Reprinted from The Washington Post by Harold Meyerson on November 23, 2016.
“As Pennsylvania, Ohio, Michigan and Wisconsin – states that once were the stronghold of the nation’s industrial union movement – dropped into Donald Trump’s column on election night, one longtime union staff member told me that Trump’s victory was ‘an extinction-level event for American labor,'” writes Harold Meyerson in The Washington Post.”
“He may be right.
“A half-century ago, more than a third of those Rust Belt workers were unionized, and their unions had the clout to win them a decent wage, benefits and pensions. Their unions also had the power to turn out the vote. They did — for Democrats. White workers who belonged to unions voted Democratic at a rate 20 percent higher than their non-union counterparts, and there were enough such workers to make a difference on Election Day.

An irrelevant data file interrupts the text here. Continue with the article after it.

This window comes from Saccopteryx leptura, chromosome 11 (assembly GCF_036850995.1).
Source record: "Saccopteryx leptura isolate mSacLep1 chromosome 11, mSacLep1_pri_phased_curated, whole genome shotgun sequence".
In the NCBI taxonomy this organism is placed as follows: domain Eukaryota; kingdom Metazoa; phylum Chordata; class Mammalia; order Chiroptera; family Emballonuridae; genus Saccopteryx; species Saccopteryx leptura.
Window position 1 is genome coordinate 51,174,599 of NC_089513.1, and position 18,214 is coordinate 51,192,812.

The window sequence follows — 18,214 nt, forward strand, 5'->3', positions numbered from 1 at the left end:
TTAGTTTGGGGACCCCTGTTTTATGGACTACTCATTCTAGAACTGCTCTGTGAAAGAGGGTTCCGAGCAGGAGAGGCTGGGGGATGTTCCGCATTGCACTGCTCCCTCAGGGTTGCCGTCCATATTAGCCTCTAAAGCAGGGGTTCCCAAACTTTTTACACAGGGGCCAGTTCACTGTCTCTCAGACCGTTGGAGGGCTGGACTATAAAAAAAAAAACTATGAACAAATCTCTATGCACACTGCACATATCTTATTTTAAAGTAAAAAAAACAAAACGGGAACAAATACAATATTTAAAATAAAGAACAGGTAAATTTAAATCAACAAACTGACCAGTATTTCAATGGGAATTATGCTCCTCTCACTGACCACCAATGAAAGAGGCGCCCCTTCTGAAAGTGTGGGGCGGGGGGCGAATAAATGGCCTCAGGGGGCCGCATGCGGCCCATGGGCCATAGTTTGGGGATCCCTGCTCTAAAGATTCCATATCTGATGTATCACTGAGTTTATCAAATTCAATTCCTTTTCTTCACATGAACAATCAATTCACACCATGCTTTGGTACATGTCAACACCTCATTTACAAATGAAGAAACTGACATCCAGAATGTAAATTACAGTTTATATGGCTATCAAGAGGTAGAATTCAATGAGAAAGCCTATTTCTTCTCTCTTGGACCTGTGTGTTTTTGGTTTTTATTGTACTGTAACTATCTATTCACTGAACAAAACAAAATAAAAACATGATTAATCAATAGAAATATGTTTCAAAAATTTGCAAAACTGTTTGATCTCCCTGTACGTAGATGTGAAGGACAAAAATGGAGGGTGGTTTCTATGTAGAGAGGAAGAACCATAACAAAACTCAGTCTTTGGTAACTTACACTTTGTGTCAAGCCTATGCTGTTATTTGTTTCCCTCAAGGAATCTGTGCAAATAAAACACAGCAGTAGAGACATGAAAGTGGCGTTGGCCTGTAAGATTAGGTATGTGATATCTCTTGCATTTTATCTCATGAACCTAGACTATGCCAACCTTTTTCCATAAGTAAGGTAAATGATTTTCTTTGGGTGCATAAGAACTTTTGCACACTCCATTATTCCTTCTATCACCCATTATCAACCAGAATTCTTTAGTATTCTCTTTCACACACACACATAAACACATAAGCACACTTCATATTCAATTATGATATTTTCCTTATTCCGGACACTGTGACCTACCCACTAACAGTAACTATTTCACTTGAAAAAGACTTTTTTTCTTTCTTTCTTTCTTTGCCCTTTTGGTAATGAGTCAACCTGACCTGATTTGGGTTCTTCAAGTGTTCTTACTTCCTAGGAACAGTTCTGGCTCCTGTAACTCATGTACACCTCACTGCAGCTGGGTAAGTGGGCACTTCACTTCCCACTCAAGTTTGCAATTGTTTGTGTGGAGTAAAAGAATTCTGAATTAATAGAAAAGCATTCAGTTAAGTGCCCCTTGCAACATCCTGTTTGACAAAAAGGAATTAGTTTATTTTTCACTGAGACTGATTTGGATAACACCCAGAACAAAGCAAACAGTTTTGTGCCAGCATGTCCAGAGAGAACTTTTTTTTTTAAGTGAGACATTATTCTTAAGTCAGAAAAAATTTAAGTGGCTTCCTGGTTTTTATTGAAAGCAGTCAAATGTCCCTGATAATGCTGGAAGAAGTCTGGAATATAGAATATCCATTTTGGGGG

“That’s not the case today. Nationally, about 7 percent of private-sector workers are union members, which gives unions a lot less bargaining power than they once had, and a lot fewer members to turn out to vote. The unions’ political operations certainly did what they could: An AFL-CIO-sponsored Election Day poll of union members showed 56 percent had voted for Hillary Clinton and 37 percent for Trump, while the TV networks’ exit poll showed that voters with a union member in their household went 51 percent to 43 percent for Clinton, as well. In states where unions have more racially diverse memberships, Clinton’s union vote was higher (she won 66 percent of the union household vote in California). …